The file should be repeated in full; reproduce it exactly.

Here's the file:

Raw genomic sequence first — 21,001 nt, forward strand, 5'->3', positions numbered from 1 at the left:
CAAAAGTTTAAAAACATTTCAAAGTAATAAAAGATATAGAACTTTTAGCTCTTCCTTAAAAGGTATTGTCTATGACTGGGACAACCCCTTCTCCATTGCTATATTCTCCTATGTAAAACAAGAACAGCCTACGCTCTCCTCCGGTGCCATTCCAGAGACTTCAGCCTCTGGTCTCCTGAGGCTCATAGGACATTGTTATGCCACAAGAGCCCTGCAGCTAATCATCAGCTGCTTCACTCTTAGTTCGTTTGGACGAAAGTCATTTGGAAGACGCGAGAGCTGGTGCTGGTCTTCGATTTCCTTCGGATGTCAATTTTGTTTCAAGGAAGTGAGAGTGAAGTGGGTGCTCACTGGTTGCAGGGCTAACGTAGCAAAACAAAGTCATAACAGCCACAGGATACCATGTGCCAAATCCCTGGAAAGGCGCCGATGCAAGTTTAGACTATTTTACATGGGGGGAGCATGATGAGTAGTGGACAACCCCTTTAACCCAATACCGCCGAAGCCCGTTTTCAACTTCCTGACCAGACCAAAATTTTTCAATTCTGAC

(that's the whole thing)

Raw genomic sequence first — 21,001 nt, forward strand, 5'->3', positions numbered from 1 at the left:
CAAAAGTTTAAAAACATTTCAAAGTAATAAAAGATATAGAACTTTTAGCTCTTCCTTAAAAGGTATTGTCTATGACTGGGACAACCCCTTCTCCATTGCTATATTCTCCTATGTAAAACAAGAACAGCCTACGCTCTCCTCCGGTGCCATTCCAGAGACTTCAGCCTCTGGTCTCCTGAGGCTCATAGGACATTGTTATGCCACAAGAGCCCTGCAGCTAATCATCAGCTGCTTCACTCTTAGTTCGTTTGGACGAAAGTCATTTGGAAGACGCGAGAGCTGGTGCTGGTCTTCGATTTCCTTCGGATGTCAATTTTGTTTCAAGGAAGTGAGAGTGAAGTGGGTGCTCACTGGTTGCAGGGCTAACGTAGCAAAACAAAGTCATAACAGCCACAGGATACCATGTGCCAAATCCCTGGAAAGGCGCCGATGCAAGTTTAGACTATTTTACATGGGGGGAGCATGATGAGTAGTGGACAACCCCTTTAACCCAATACCGCCGAAGCCCGTTTTCAACTTCCTGACCAGACCAAAATTTTTCAATTCTGAC